Telecommunications Infrastructure (Relief from Non-Domestic Rates) Bill

Part of the debate – in the House of Commons at 9:23 pm on 10th July 2017.

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Photo of Huw Merriman Huw Merriman Conservative, Bexhill and Battle 9:23 pm, 10th July 2017

My hon. Friend is right: urban areas, as well as rural ones, will not continue to regenerate without this problem being fixed.

I welcome the introduction of the Bill and the granting of business rate relief as a result for a five-year period on fibre and 5G installations. That should act as the further incentive that we in my constituency need to provide a fix.

I also welcome the previous Bill’s introduction of the new universal service obligation, which, again, should give the last 7% faster broadband. As has been said, this type of connectivity infrastructure is, in the modern age, akin for our constituents to the delivery of a new road or railway in the past. It is vital for the entire economy that we do not leave these constituents behind.

As well as recognising the investment from the Government via this Bill, and previous funding initiatives, I commend Conservative-run East Sussex County Council and Labour-run Brighton and Hove Borough Council for working together to help businesses and properties across East Sussex to access faster broadband. Through their e-Sussex project, my county has allocated £34 million in funding for areas that are too expensive for the market to upgrade itself. Every exchange in East Sussex will be included, and the current project will cover an area of 660 square miles and over 66,500 premises. It will install over 400 new fibre telecoms cabinets and other structures and will lay over 1,000 km of fibre—the distance between Brighton and Berlin.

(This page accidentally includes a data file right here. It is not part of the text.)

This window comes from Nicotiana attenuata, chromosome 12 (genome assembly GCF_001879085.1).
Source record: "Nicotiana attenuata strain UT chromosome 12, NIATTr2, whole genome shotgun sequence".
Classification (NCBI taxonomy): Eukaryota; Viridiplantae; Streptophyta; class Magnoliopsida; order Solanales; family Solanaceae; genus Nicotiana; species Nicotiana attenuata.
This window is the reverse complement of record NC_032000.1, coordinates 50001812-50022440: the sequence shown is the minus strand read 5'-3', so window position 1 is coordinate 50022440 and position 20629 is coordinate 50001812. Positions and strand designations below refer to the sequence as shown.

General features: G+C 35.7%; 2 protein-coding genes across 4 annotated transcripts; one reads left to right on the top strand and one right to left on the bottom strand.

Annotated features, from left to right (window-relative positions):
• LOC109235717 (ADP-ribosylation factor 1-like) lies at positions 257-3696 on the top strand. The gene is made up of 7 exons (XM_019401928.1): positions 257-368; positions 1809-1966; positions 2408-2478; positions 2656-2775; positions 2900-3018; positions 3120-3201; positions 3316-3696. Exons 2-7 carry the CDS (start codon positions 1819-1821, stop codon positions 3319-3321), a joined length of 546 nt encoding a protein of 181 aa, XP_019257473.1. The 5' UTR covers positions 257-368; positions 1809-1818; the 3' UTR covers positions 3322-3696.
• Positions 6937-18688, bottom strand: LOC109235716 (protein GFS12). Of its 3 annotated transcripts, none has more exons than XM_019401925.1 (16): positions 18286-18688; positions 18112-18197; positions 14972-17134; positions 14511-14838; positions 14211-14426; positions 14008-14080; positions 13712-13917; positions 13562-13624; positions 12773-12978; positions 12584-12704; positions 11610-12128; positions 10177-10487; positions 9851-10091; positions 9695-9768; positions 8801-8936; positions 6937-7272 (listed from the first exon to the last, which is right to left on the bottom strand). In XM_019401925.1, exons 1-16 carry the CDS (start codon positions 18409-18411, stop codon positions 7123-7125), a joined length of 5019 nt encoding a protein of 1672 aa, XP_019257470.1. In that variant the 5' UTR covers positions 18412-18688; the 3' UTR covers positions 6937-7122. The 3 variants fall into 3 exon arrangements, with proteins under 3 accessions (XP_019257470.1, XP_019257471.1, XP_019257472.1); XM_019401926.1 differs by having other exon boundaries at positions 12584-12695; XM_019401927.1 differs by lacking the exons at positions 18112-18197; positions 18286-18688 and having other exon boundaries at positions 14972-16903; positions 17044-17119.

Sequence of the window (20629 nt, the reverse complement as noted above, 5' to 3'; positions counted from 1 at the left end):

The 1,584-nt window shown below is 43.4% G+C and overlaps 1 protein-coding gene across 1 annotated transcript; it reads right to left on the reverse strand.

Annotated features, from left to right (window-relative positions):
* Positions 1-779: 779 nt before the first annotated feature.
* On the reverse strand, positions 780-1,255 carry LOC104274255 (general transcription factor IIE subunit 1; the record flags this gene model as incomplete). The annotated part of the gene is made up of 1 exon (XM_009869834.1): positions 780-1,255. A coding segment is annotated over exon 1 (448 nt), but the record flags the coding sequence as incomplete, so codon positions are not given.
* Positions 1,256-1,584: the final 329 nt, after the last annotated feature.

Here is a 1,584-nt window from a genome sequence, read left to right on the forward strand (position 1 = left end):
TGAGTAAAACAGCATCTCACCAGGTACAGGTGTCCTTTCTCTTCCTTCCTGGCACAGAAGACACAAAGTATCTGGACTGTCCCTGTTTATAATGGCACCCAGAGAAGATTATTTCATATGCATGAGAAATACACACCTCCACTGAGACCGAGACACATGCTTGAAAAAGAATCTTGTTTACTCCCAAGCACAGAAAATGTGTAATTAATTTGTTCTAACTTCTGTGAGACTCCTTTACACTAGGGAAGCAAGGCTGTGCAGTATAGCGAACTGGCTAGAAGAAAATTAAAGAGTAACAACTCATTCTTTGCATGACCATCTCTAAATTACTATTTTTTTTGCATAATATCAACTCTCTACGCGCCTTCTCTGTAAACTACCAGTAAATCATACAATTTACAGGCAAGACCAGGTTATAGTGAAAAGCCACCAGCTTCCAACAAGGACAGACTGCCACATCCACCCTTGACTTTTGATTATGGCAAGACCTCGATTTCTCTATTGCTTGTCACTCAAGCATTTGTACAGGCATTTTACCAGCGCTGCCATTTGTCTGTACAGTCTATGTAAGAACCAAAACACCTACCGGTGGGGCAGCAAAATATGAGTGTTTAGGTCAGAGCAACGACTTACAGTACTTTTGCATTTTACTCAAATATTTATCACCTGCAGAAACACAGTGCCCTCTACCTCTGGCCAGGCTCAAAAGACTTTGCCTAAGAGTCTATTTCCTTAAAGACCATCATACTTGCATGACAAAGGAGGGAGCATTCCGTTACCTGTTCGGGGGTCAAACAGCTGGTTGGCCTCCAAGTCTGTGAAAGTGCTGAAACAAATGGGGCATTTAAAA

The first e-Sussex contract is achieving excellent results in bringing better, more reliable fibre broadband to many areas that would not otherwise benefit from upgraded services. However, there remain properties that are hard to reach—for example, where a property is too far from the upgraded cabinet to benefit from any speed uplift. “Hard to reach” generally means too expensive for the public purse to fund. East Sussex has therefore signed a second contract with BT for further investment, so that an additional 5,000 homes and businesses in East Sussex will be able to access high-speed fibre broadband.

There has been much talk today of political parties coming together over a common interest. Perhaps that local example is a positive illustration of the power of working together.